» This Story:Read +|Watch +| Comments

At Komen race, breast cancer fundraisers wear the cause proudly

Breast cancer survivors and their supporters use humor to help them cope. The many bold, off-color slogans on T-shirts at Saturday's race on the Mall in Washington are prime examples.

Network News

X Profile
View More Activity
Discussion Policy
Comments that include profanity or personal attacks or other inappropriate comments or material will be removed from the site. Additionally, entries that are unsigned or contain "signatures" by someone other than the actual author will be removed. Finally, we will take steps to block users who violate any of our posting standards, terms of use or privacy policies or any other policies governing this site. Please review the full rules governing commentaries and discussions. You are fully responsible for the content that you post.
Washington Post Staff Writer
Sunday, June 6, 2010

"Yes they're fake," declared one T-shirt, referring to the breasts of the wearer. "My real ones tried to kill me."

This Story

"Operation Support 2nd Base," said another.

"Stop the War in Myraq," read a third.

Funny, inspiring, heartbreaking and sometimes bawdy, the T-shirts on display Saturday at Washington's annual Susan G. Komen Global Race for the Cure again served to illustrate how many people cope with breast cancer.

The shirts are becoming a core element of the race, now in its 21st year, which has raised more than $25 million since its inception. About 40,000 people ran or walked Saturday.

For some, the bolder their slogans the better, because they want to spur others to get a checkup and help take the secrecy out of the disease.

"There's no excuse for not talking about it," said participant Krysta Scharlach, 32, whose tank top said "Save the Tatas." She doesn't have breast cancer, but ran to support the cause.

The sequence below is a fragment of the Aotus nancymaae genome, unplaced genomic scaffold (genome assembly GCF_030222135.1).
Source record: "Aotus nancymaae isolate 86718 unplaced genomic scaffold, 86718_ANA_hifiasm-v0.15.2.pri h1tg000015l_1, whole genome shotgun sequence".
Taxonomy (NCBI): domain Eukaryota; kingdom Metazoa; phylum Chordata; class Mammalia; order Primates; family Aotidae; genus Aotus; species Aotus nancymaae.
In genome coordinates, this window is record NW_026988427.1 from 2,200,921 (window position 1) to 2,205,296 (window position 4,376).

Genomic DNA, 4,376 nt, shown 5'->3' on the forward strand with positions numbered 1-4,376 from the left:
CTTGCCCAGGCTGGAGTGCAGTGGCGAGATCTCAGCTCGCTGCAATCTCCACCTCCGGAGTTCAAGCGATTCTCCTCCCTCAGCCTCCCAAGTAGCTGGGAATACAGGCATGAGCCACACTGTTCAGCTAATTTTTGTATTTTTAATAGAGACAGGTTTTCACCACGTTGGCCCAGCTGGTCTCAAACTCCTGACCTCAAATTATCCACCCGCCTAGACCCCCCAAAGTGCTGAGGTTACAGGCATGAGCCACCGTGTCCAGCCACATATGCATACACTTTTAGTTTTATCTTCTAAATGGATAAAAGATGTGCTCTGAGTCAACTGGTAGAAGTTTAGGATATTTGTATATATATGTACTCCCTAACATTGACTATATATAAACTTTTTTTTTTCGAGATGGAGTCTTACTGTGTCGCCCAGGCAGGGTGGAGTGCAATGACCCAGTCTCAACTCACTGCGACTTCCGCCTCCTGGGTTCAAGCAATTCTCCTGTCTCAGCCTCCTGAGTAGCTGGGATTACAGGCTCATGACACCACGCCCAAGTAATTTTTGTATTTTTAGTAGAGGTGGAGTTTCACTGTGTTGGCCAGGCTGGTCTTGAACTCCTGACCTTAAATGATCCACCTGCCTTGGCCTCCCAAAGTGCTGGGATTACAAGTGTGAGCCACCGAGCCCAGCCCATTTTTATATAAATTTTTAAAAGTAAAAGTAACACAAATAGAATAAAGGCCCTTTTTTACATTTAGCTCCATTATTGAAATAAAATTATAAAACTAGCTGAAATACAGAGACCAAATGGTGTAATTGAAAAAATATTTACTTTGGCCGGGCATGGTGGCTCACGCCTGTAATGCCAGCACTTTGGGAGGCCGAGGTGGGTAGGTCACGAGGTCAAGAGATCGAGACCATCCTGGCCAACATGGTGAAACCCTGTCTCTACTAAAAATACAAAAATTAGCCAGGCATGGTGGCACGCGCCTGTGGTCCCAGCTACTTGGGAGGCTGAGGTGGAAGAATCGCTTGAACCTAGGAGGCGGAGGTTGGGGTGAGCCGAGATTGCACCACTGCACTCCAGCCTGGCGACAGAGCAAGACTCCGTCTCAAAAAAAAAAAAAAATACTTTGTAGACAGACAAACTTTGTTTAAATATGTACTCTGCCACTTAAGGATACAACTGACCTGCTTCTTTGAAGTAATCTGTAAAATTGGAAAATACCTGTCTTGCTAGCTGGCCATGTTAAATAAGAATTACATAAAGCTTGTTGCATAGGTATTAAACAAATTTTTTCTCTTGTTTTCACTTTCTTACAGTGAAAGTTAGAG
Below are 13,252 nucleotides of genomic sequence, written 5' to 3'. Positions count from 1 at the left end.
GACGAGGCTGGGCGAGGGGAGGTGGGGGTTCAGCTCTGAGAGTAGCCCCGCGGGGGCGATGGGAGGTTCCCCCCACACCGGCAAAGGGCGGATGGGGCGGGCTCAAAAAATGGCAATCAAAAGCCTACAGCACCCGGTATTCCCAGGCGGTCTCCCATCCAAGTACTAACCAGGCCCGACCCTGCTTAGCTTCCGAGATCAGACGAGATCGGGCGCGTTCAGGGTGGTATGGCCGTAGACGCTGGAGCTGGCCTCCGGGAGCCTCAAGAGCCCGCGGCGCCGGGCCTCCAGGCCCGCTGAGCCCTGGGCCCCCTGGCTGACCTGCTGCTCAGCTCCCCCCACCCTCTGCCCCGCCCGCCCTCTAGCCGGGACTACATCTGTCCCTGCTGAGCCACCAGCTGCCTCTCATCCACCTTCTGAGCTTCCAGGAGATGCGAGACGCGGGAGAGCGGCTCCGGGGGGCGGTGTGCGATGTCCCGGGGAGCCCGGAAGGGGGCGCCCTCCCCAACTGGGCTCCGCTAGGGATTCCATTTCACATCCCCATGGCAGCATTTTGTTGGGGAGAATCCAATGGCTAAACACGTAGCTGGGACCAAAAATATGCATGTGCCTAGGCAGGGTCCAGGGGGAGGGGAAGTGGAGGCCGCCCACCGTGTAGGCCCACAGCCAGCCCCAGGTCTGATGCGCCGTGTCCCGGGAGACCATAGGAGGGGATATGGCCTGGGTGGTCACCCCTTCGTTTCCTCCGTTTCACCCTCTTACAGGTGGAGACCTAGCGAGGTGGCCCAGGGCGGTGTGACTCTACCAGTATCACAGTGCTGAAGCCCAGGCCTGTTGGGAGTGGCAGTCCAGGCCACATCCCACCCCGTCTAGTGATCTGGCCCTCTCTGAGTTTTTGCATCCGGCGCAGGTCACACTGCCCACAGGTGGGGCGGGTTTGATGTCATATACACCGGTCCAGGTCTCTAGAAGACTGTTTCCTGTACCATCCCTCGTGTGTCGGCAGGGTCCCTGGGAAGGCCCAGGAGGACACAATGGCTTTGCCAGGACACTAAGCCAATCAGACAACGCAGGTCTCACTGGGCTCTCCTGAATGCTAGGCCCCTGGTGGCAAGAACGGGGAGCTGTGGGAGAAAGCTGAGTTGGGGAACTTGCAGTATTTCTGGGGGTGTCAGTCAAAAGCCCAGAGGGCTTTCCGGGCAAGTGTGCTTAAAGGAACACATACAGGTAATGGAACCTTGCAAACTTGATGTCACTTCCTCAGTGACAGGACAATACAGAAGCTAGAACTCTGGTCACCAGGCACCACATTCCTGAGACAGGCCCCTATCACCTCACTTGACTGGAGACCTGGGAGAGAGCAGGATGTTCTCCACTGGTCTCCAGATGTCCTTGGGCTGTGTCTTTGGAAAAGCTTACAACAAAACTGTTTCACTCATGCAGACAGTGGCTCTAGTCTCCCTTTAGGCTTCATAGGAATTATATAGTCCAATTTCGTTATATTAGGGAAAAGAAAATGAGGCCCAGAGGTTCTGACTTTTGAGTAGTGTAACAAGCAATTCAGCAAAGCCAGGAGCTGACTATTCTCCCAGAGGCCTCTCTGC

Other T-shirt slogans: "These Boobs Were Made for Walking," "Taking Care of the Girls," "Check Your Bumps for Lumps," "Hope for Hooters," as well as white sashes bearing the motto "Tata Sisterhood."

"It's an expression of their personalities," said race spokesman Sean Tuffnell, "and how they're positioning themselves in their fight."

Karen Harrington, 53, of Cheltenham, Md., had always known the risks of breast cancer. She's an oncology research manager at Walter Reed Army Medical Center. And her younger sister had had the disease.

One morning, she felt a lump. Within a week, she said, she was on the phone with her sister.

"We're going to treat it, and it's going to be fine," Harrington said, knowing by the silence that her sister and best friend was starting to cry.


CONTINUED     1        >


» This Story:Read +|Watch +| Comments

More in the Metro Section

Local Blog Directory

Find a Local Blog

Plug into the region's blogs, by location or area of interest.

Virginia Politics

Blog: Va. Politics

Here's a place to help you keep up with Virginia's overcaffeinated political culture.

D.C. Taxi Fares

D.C. Taxi Fares

Compare estimated zoned and metered D.C. taxi fares with this interactive calculator.

FOLLOW METRO ON:
Facebook Twitter RSS
|
GET LOCAL ALERTS:
© 2010 The Washington Post Company

Network News

X My Profile
View More Activity